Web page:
Review: Samsung Rugby III for AT&T
The RIII has a standard feature phone menu system. There is a single home screen that shows signal/battery indicators, the time, incoming alerts, and provides access to the other menu screens. The left soft key option opens up a shortcut list of apps to which you can jump. The right option takes you to the main menu.
The main menu is a grid of icons, some of which are apps/services, and some of which are folders to yet more apps/services. It is organized about how you might expect, with features such as the browser, messaging, email, and GPS at the top level, and other items, such as apps and media content buried further down. The main menu can also be viewed as a list. All of the secondary menus are lists by default.
As with all feature phone menu systems, it requires a lot of futzing with the d-pad to navigate through the pages, lists, and folders. Speaking of the d-pad, the direction keys can be programmed with shortcuts to launch certain apps, such as the browser or messaging tools.
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The one novel feature is the dedicated multitasking button. Pressing it from within any app opens a little dock at the bottom of the display, which provides access to the phone, messaging, browser, music, gaming, and downloaded apps. This task tool can also be used to "end all" running apps.
Customization options run the typical set. Owners can change the wallpaper, background and font colors, etc.
Bottom line, if you've ever used a feature phone before, you'll feel right at home.
The "Enhanced PTT" service available on the RIII means it works as a walkie-talkie just like Sprint's DirectConnect devices do. The tools for setting up PTT contacts and calls are all straightforward and don't take any extra time to learn. The dedicated PTT button on the side of the RIII opens the PTT calling app and away you go.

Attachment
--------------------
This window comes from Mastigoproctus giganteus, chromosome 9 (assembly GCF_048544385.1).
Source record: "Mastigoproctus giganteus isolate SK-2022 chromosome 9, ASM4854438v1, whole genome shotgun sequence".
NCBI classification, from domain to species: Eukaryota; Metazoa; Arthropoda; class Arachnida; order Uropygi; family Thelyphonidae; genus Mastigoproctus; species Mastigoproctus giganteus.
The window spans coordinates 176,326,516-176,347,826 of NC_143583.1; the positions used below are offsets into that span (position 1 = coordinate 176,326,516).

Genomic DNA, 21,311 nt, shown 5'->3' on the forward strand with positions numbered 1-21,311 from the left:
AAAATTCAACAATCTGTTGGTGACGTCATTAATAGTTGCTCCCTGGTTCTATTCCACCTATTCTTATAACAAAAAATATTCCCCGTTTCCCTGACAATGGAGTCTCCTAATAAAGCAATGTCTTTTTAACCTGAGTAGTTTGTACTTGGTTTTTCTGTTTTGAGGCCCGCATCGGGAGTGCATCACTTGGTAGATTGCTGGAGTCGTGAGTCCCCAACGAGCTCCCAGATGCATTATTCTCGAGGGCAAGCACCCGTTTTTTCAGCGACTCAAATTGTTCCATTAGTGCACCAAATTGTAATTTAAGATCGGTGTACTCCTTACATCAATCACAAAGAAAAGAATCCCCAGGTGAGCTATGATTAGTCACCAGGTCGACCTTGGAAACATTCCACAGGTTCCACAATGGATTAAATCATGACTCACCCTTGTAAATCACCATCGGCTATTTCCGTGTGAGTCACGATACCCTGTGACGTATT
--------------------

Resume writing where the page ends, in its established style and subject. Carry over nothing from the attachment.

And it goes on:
The regular phone app is dead simple to use, as it should be. It supports speed dials and the call log tool can be used to save numbers to the address book, reply via SMS, set up blocked numbers and so on. In-call options include access to the address book, browser, SMS/email apps, and of course setting up a conference call.
The contact app is also bare-bones, but it works. Individual contact cards can hold reams of data, including multiple phone numbers, multiple email addresses, street address, work address, notes, and so on. AT&T customers can also choose to sync the RIII with their online contacts stored with AT&T, which makes transferring them from device-to-device a snap.
The RIII is not truly meant to be a messaging phone. If you really want easy-to-use messaging features, pick a device with a keyboard or touch screen.
Both SMS and email are on board the RIII. SMS conversations are not threaded, which kills me, but it has a number of text templates and is otherwise easy to use. The email app supports a handful of the most popular services, but is slow and really only useful for reading, not composing, emails. It works, though navigating through your inbox is a clunky exercise.
Facebook, MySpace, and Twitter are available through AT&T's SocialNet app. It uses a carousel design to import feeds from these various social networks, in addition to several news sources. SocialNet is best thought of as a tool for posting quick status updates and perhaps responding to direct messages. It doesn't come close to offering the full functionality of any of these social networks. You're better off using the browser if you want to do more than peruse some text.
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